Basal cell carcinoma (BCC) is one of the most commonly occurring skin malignant tumours in humans, primarily on the face. Recent research has indicated an increased incidence of this tumour [9–11]. Despite the characteristic dermatoscopic image, nodular BCC may provide numerous diagnostic difficulties, both for novice and experienced dermatologists. In the present study, 3 nodular BCCs were examined. The image of hypoechoic structure with an irregular shape located between epidermis and the dermis obtained by us in the HFUS examination was similar to the BBC images described earlier in HFUS examinations [6–8]. Furthermore, within the lesion we observed hyperechoic strands, which may correspond to connective tissue compartments between individual packets of cancerous cells visible in the histopathological examination. In the earlier study, Harland et al. suggested that the hyperechoic spots found within BCC may correspond to collagen bundles or keratin groups [12]. It is currently suggested to consider numerous hyperechoic spots within BCC as a characteristic feature enabling HFUS differentiation of BCC from melanoma, which does not contain such structures [13]. Considering a large percentage of recurrences, a precise pre-operative assessment of the lesion margins is of high importance in BCC therapy. Numerous publications emphasize the advantages of HFUS, considering it a method enabling a high precision assessment of lesion margins in the pre-operation period, which translates to a selection of the appropriate cutting margins [14–16]. But, certain authors indicate the lack of usefulness of HFUS for pre-operative proceedings [17]. In the present study, the sonographic image of all BCC enabled surgical excision with the suitable margins.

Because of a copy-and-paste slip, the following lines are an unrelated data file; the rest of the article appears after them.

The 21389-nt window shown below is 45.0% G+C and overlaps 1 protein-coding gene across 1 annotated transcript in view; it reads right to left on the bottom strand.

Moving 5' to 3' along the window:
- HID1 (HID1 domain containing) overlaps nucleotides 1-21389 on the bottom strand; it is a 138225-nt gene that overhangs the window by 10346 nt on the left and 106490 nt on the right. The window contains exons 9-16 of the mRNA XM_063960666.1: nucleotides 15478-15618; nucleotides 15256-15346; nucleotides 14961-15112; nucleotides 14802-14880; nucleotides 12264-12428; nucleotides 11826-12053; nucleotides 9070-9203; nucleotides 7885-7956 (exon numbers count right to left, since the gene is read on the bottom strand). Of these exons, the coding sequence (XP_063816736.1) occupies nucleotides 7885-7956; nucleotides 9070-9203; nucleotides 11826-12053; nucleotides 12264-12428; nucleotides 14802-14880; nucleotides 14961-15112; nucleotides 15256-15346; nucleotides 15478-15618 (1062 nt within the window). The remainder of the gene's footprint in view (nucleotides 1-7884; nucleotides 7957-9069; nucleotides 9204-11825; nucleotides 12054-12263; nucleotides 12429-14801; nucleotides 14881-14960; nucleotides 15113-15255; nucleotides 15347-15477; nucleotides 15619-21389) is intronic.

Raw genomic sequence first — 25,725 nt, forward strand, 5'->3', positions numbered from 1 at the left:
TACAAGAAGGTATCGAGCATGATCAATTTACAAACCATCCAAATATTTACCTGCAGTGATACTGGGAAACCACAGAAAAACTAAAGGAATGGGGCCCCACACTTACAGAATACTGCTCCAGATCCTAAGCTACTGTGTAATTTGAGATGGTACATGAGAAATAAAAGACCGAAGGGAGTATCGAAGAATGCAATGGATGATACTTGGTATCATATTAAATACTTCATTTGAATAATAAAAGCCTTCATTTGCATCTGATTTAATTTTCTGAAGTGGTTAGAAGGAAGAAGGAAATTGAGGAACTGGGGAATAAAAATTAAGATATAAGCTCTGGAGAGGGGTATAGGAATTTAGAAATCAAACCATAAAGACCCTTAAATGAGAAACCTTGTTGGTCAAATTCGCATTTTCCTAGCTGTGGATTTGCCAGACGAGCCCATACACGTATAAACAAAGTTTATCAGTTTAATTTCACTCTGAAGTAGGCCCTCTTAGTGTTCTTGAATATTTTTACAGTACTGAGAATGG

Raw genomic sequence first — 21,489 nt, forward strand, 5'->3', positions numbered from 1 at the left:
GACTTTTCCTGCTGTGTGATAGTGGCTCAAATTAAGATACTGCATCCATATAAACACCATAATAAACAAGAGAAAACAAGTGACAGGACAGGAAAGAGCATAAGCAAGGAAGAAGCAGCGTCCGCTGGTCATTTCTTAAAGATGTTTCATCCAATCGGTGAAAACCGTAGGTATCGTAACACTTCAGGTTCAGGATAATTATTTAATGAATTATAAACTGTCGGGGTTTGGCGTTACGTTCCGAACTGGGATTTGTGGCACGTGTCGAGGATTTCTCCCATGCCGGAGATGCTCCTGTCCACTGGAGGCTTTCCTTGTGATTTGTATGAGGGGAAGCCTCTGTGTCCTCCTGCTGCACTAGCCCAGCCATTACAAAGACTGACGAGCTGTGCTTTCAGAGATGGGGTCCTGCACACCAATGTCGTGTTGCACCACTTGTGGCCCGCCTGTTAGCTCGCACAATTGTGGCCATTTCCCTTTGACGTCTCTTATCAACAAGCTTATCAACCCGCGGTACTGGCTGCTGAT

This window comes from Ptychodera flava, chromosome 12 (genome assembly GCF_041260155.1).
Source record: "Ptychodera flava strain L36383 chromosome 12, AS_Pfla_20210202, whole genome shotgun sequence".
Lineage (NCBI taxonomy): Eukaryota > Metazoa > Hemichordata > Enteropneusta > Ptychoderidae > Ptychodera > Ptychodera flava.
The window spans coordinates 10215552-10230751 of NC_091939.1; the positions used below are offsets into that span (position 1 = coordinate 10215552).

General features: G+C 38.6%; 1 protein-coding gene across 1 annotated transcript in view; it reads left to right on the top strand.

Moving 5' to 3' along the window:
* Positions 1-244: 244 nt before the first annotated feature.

Blue naevus often provides diagnostic difficulties due to its blue coloration, which is also characteristic of melanoma or its metastases, furthermore a dermatoscopic examination does not always allow for differentiation of these lesions [18–20]. Thus, the use of HFUS appears to be of particular interest in the diagnostics of blue naevi. There are only single studies describing sonographic images of blue naevi [7, 21]. Scotto di Santolo et al. reported the lack of the characteristic image of blue naevus in the HFUS examination. The authors observed both homogenous and non-homogenous nodules, with regular and irregular margins. On the other hand, vascularization was not found in any of the lesions in the sonographic examination using the colour Doppler method [7]. Our observations demonstrate that in the sonographic examination, blue naevus is shown as a hypoechoic, oval area, with the shape of an egg, located in the dermis, which allows to differentiate it from melanoma, which typically has the shape of a bi-convex lens in the sonographic examination. Of interest, sonographic images corresponded with dermoscopic and histopathological findings according to pigment location. This suggests the utility of HFUS in the diagnostic process. Moreover Samimi et al. demonstrated that HFUS with a frequency of 20 MHz may be useful for the differentiation between blue naevus and melanoma metastases. The authors described melanoma metastases as hypoechoic, irregular areas (potato-shape), whereas blue naevi manifested as hypoechoic oval (egg-shape) areas [21].